Hunter
 member, 1664 posts
 Captain Oblivious!
 Lurker
Sat 11 Sep 2021
at 22:53
A question about supers
While I'm hardly an expert in the genre, but it seems that the female supers are almost uniformly more powerful than the male one.  True?
SunRuanEr
 subscriber, 411 posts
Sat 11 Sep 2021
at 23:18
A question about supers
Oh, I don't know. I think that for every all-powerful super, there are a bazillion supers with the power to sparkle only when it rains, or talk to rats on Tuesday - male or female.

Jokes aside, how do you define 'Powerful'?

It's hard to answer the question without knowing the parameters.
drewalt
 subscriber, 119 posts
Sat 11 Sep 2021
at 23:36
A question about supers
I'd say it's not so, historically at least.  However I see where this perception comes from  because it doesn't help that certain recent franchises can't write a good character to save their lives: it's easy to make Boring Invincible Heroines, but a good character you might actually care who happens to be awesome takes effort.

We're living in a time of creative suck in the supers genre where no one can turn out anything but Mary Sues (there are exceptions, always).  But characters who can never lose are BOOOOORING.  Characters who completely defy the mechanics of their own universe can be interesting, but when it's just "I'm like a predecessor character but better in every dimension without lacking in others!", it is not going to keep the attention of people who actually care about that universe, setting, etc.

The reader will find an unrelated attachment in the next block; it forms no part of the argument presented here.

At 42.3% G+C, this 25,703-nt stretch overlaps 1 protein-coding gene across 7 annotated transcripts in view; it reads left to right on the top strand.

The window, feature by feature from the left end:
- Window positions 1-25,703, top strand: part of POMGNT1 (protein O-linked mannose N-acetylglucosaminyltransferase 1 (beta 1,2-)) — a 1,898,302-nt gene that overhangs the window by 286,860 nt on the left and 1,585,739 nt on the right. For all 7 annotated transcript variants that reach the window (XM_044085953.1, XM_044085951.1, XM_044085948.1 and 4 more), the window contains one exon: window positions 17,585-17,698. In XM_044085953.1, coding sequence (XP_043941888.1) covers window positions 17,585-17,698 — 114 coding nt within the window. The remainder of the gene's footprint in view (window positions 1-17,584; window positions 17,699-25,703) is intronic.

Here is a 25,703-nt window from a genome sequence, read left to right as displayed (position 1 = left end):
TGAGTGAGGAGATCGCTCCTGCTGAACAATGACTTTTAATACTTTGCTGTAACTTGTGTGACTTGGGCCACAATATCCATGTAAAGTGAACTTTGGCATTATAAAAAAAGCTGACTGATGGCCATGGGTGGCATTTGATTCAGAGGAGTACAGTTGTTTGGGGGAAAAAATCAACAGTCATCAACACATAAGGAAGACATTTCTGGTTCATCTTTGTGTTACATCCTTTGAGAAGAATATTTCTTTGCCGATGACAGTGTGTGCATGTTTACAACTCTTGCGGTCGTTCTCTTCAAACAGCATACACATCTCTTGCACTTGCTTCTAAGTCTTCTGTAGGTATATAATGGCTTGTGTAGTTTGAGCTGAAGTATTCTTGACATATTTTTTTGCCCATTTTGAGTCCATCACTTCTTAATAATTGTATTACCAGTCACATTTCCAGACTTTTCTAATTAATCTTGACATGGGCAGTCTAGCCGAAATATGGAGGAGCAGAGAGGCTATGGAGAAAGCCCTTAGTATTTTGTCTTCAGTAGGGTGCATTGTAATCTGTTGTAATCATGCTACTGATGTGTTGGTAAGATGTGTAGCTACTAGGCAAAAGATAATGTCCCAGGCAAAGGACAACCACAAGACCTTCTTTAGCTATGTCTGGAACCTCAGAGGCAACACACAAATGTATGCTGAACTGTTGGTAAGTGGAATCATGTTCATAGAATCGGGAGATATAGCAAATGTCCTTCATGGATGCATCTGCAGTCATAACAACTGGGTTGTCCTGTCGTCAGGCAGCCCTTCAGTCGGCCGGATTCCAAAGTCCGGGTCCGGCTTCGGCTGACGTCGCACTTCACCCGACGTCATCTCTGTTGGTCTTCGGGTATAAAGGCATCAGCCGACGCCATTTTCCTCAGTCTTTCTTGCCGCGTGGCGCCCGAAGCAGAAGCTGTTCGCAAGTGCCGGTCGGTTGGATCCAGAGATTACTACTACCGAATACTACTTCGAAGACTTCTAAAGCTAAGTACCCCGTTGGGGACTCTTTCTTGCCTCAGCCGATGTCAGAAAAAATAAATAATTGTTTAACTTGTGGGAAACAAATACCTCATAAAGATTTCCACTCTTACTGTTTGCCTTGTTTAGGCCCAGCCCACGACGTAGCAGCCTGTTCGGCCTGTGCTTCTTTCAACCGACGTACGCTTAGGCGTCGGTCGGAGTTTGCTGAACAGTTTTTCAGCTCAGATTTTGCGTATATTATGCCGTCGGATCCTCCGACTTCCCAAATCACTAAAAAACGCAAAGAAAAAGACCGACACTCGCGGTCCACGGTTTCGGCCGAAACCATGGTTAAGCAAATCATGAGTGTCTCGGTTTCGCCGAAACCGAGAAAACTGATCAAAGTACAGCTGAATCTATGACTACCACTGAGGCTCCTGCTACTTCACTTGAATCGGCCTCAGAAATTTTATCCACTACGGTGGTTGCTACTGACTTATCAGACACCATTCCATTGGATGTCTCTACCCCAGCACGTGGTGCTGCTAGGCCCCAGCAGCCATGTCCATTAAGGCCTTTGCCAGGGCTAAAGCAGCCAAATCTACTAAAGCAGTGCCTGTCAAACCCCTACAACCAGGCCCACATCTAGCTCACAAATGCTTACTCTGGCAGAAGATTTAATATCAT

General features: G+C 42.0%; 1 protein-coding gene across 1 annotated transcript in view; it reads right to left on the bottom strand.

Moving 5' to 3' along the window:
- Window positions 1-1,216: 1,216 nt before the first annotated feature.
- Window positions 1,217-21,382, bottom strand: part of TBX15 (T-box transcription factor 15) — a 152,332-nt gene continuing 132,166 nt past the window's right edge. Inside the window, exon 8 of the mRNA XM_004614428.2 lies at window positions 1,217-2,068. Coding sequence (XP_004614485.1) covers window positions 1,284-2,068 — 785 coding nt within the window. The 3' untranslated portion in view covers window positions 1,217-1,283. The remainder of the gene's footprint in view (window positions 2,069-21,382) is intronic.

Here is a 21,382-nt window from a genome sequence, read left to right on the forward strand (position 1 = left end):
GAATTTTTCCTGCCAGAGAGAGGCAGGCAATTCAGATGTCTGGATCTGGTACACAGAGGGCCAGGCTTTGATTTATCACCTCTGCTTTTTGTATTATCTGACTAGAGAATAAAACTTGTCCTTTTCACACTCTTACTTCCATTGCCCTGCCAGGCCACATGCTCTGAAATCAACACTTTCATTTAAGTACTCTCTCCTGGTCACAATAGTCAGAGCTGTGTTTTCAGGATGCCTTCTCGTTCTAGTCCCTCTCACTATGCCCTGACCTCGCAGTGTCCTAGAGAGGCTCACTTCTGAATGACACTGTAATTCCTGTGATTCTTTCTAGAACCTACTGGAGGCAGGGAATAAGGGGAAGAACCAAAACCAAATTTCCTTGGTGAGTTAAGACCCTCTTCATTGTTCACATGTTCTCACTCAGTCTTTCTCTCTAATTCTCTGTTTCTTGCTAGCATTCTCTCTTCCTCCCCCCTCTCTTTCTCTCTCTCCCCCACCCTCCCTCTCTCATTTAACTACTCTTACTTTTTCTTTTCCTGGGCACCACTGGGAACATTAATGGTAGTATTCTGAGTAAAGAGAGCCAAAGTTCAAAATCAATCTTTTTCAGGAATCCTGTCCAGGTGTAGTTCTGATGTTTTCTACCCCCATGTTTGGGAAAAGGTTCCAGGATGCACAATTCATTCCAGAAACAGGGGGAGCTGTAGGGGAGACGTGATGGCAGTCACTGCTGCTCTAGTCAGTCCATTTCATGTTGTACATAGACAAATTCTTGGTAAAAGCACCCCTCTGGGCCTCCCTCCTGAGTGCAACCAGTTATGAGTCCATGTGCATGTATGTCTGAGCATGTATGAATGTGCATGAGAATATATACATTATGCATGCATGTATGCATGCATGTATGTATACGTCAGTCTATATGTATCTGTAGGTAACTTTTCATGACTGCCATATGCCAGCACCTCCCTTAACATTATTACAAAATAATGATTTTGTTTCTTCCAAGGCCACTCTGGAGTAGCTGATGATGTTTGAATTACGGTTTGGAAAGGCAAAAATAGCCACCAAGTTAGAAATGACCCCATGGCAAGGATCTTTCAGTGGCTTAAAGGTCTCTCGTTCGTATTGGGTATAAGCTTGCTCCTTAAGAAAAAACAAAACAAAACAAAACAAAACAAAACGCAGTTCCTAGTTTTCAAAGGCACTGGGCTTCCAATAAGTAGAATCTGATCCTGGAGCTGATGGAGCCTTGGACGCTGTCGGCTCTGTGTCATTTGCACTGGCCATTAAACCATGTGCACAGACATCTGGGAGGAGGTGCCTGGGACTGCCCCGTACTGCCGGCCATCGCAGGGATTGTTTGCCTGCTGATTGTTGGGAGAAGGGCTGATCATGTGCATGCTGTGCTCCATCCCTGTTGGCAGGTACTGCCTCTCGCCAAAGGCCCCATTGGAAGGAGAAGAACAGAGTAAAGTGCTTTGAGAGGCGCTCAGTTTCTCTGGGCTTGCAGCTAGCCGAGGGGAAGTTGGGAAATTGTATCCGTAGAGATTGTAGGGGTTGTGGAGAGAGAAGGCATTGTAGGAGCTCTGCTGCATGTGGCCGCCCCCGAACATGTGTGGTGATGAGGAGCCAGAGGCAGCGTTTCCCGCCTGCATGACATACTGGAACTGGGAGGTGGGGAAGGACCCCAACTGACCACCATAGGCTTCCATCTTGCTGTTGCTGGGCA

Part of what you're seeing is certain characters get new and derivative versions because those characters are so old they want to expand their universes, and also the writers want to try new things using some aspects of that character but not others.  Also the longer it goes, the more things are tried.  A cheap trick to try to make the audience care about the new character is to go "Uh, she's... more powerful than the original, yeah!"

This happens to male characters too, like I do like Miles Morales, but depending on the exact version you're talking about he's just got straight up better powers than Peter Parker.  It's a franchise wide power creep, sometimes.

Occasionally though, you get a Spider Gwen, where the new character isn't more powerful per se, but the new personality and situation presented by the new character having those powers but being a different person (i.e. an outgoing teenage girl got the spider powers instead of a nerdy, bookish teenage boy) is compelling by itself because someone was actually trying.

But sometimes, you get Super Girl, where the writers don't know what to do with her so they go "Uhhhh... she's... actually more powerful?"  Granted, at least with Super Girl they thought of a good reason why that's true, but they also completely ignored the consequences (remember kids, what happens when Superman absorbs too much energy from the sun?).

See the way to do this, if you just want a distaff counterpart who's flat out better than the original, is Red Lantern Supergirl.  Yeah, she's better and more powerful, but there's a twist and it comes at a price too dear.  That's actually interesting.  But again, it relies on someone actually caring enough to try.

Another aspect of this is a lot of these tend to become secondary tier characters who have their followings (I freaking love Power Girl, sue me), but they don't tend to be going concerns in the books all the time.  When a character has more presence and more gravitas, you can have them "lose" occasionally and not make the character look weak or ineffectual.  When a character gets less "screen time", they have to win to show off why you should care about this character.